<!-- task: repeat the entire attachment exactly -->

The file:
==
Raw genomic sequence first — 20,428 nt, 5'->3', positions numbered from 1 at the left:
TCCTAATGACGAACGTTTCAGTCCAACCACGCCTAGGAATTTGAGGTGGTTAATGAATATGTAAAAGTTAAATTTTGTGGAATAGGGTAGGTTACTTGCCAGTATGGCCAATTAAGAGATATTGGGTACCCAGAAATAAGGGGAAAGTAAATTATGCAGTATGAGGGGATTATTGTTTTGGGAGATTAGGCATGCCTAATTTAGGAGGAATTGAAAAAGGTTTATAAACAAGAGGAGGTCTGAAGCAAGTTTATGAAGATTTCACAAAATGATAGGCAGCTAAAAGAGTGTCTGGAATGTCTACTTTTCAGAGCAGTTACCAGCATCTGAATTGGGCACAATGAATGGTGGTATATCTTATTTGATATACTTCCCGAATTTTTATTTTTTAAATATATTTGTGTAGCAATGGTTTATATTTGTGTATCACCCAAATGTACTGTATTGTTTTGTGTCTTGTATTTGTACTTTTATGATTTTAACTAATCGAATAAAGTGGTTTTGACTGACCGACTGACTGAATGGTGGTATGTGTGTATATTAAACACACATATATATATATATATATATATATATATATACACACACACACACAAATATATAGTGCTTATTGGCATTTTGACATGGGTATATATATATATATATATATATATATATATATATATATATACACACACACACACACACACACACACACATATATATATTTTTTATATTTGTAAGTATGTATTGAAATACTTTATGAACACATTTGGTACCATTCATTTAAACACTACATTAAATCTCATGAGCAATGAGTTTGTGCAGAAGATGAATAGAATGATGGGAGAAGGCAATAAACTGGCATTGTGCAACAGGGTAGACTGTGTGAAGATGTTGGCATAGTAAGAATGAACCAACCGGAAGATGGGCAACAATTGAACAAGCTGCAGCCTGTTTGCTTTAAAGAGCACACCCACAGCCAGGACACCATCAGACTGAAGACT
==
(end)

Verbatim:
Raw genomic sequence first — 20,428 nt, 5'->3', positions numbered from 1 at the left:
TCCTAATGACGAACGTTTCAGTCCAACCACGCCTAGGAATTTGAGGTGGTTAATGAATATGTAAAAGTTAAATTTTGTGGAATAGGGTAGGTTACTTGCCAGTATGGCCAATTAAGAGATATTGGGTACCCAGAAATAAGGGGAAAGTAAATTATGCAGTATGAGGGGATTATTGTTTTGGGAGATTAGGCATGCCTAATTTAGGAGGAATTGAAAAAGGTTTATAAACAAGAGGAGGTCTGAAGCAAGTTTATGAAGATTTCACAAAATGATAGGCAGCTAAAAGAGTGTCTGGAATGTCTACTTTTCAGAGCAGTTACCAGCATCTGAATTGGGCACAATGAATGGTGGTATATCTTATTTGATATACTTCCCGAATTTTTATTTTTTAAATATATTTGTGTAGCAATGGTTTATATTTGTGTATCACCCAAATGTACTGTATTGTTTTGTGTCTTGTATTTGTACTTTTATGATTTTAACTAATCGAATAAAGTGGTTTTGACTGACCGACTGACTGAATGGTGGTATGTGTGTATATTAAACACACATATATATATATATATATATATATATATATACACACACACACACAAATATATAGTGCTTATTGGCATTTTGACATGGGTATATATATATATATATATATATATATATATATATATATATACACACACACACACACACACACACACACATATATATATTTTTTATATTTGTAAGTATGTATTGAAATACTTTATGAACACATTTGGTACCATTCATTTAAACACTACATTAAATCTCATGAGCAATGAGTTTGTGCAGAAGATGAATAGAATGATGGGAGAAGGCAATAAACTGGCATTGTGCAACAGGGTAGACTGTGTGAAGATGTTGGCATAGTAAGAATGAACCAACCGGAAGATGGGCAACAATTGAACAAGCTGCAGCCTGTTTGCTTTAAAGAGCACACCCACAGCCAGGACACCATCAGACTGAAGACT